Know Your Rights As A Landlord
You’ve taken all necessary precautions; screened your tenant and conducted a thorough inventory. Nonetheless, you’ve found your tenant to be less than satisfactory – so what are your landlord rights?
In a nutshell;
- You have the right to charge a market rent;
- You have the right to receive rent when it is due;
- You have the right to agree the terms of the tenancy;
- You have the right to be advised of necessary repairs; and
- You have the right to be given proper notice to vacate by the tenant
Payment of rent
You should insist on having a written tenancy agreement in place which sets out the amount of rent payable as well as when it is to be paid.
It is in your interests to have an audit trail confirming which payments have or have not been made, so ensure that your tenant pays their rent by standing order.
Should your tenant not pay rent for a set period, and you cannot reach an acceptable solution, you have the right to serve your tenant with an eviction notice. (Make sure you follow the correct eviction process.) You may also claim for unpaid rent.
Neglect and damage of the property
It is not uncommon for tenants (or guests to the property) to cause minor damage to your property and furnishings. Your tenants have a level of responsibility to keep your property clean, in good condition and complete basic maintenance.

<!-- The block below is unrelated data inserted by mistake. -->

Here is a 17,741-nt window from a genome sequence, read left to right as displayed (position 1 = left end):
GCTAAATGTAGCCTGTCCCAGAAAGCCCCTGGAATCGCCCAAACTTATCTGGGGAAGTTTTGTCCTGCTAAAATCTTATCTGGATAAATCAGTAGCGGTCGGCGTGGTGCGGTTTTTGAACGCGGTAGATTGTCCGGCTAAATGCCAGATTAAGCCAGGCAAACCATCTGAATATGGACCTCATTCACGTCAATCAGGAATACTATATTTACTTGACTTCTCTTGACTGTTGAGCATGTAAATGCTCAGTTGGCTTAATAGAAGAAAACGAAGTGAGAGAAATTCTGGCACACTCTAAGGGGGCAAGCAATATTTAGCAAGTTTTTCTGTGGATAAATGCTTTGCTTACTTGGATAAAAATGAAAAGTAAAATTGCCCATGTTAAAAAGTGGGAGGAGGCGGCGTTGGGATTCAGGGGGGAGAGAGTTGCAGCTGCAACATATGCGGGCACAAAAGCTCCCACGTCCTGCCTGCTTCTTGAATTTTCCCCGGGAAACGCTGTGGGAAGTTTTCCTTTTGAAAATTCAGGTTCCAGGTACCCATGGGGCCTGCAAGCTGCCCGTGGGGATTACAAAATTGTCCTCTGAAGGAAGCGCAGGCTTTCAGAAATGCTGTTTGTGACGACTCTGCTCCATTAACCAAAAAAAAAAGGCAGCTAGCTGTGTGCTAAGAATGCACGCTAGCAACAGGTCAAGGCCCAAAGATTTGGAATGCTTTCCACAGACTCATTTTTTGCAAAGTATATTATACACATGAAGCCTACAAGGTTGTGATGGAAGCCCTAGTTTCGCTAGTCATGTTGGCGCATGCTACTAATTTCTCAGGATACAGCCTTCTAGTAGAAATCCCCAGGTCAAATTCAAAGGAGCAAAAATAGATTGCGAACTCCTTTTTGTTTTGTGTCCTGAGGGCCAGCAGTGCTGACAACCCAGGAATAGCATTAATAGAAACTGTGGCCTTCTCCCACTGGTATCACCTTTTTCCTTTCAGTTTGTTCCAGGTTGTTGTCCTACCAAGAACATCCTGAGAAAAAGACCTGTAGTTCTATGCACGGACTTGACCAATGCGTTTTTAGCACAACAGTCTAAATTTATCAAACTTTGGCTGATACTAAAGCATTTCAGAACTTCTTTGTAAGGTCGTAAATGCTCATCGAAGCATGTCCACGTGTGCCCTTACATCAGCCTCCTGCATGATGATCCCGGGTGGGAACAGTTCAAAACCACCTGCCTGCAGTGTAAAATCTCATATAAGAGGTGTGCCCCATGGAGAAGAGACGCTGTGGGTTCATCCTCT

As the landlord, you are responsible for maintaining your property and for the cost of most ‘fair wear and tear’ repairs. However, if damages are caused by the tenant, then you should be able to claim these back either by making a deduction from the tenant’s damage deposit or asking them to pay for the cost of repair.
Should you be advised of damage, but remember that it is illegal for a landlord to enter the property without prior agreement from their tenant. Landlords do have rights to ‘reasonable’ access to carry out repairs, but you must get permission from the tenant with at least 24 hours prior notice.
Notice to end a tenancy
The tenancy agreement should stipulate either the fixed term expiry date or the notice period that both parties must abide by.
Your tenant is legally required to give notice as set out in the tenancy agreement.
Download Our Guide To Property Management
You can download our free guide to property management and learn about becoming a landlord in Scotland. Just fill in your details below and it will be emailed out to you.